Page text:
Release Date: March 5, 2007
Media Contact: Stephen King, External Relations
Phone: (306) 585.5632
Mobile: (306) 536.4312
Fax: (306) 585.4997
Cookie-cutter journalism leaves a bitter taste
Free speech is a liberty enjoyed by the media in Western countries. Yet it seems journalists are still producing cookie-cutter stories, when they could be exploring new ideas or investigating leads. Rick Salutin, author and columnist for the Globe and Mail, says especially since the end of the Cold War, the media has been more free and less scrutinized because the dominant Western political structures have felt a greater sense of security. However, he argues that the media haven’t embraced this freedom and seldom produce genuinely alternative points of view.

In his talk “Media and Politics,” presented by the Faculty of Arts, Department of Political Science, and the Saskatchewan Institute of Public Policy, Salutin will examine the reasons behind the bland stories in today’s media, and the media’s complicity with state powers since the end of the Cold War, and especially since 9/11. He will use his own experience as a journalist and the pressures he feels in the course of his own writing to explore this phenomenon.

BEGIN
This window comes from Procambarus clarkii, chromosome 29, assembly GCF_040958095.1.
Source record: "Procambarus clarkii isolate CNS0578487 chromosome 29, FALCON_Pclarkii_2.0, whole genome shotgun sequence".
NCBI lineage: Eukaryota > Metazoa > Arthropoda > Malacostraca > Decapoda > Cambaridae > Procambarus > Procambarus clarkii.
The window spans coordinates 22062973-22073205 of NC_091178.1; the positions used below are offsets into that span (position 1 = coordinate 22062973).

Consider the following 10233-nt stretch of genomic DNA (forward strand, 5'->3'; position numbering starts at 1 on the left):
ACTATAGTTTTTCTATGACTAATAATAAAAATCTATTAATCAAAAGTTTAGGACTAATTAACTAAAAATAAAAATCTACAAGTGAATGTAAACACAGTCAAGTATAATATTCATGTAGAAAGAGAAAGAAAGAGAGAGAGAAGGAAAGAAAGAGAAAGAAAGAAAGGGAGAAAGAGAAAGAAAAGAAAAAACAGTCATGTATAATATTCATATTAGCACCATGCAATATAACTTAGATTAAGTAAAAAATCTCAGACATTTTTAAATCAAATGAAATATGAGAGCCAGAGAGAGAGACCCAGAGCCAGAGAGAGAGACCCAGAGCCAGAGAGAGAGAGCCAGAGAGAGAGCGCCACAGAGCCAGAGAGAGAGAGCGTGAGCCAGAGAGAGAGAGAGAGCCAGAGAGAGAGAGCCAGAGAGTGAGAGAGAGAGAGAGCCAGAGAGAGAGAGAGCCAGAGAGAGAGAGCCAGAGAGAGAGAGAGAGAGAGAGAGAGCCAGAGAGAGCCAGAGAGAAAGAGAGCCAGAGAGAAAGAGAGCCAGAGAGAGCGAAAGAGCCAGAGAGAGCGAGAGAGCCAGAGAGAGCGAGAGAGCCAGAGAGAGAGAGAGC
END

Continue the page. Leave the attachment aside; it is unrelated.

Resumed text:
Join Salutin on Friday, March 9 from 3:30 to 5:30 p.m. at the University Theatre in the Riddell Centre as he and a panel of local experts discuss the role of politics in the media. Panelists Dr. Joyce Green, an associate professor in the Department of Political Science, Professor Gennadiy Chernov, who lectures at the School of Journalism, and Stefani Langenegger, a legislative reporter for CBC Radio, joined by moderator John Whyte, Senior Policy Fellow from the Saskatchewan Institute of Public Policy, will participate in the event, which is free for the public.

The talk and commentaries will be followed by a session for questions and discussion.

Salutin is a renowned playwright, author and journalist. He received the Toronto Arts Award in writing and publishing in 1991 and the National Newspaper Award for best columnist, for his Globe and Mail column on media, in 1993. He held the Maclean Hunter Chair in Ethics in Communication at Ryerson University from 1993 to 1995 and has taught in the Canadian Studies program at the University of Toronto, since 1978. He is an op-ed columnist for the Globe and Mail.

For more information, please contact Elsa Johnston at
585-5863 or Corrine Gogal at 585-4332. Parking is available in Lot 15 in designated “M” areas.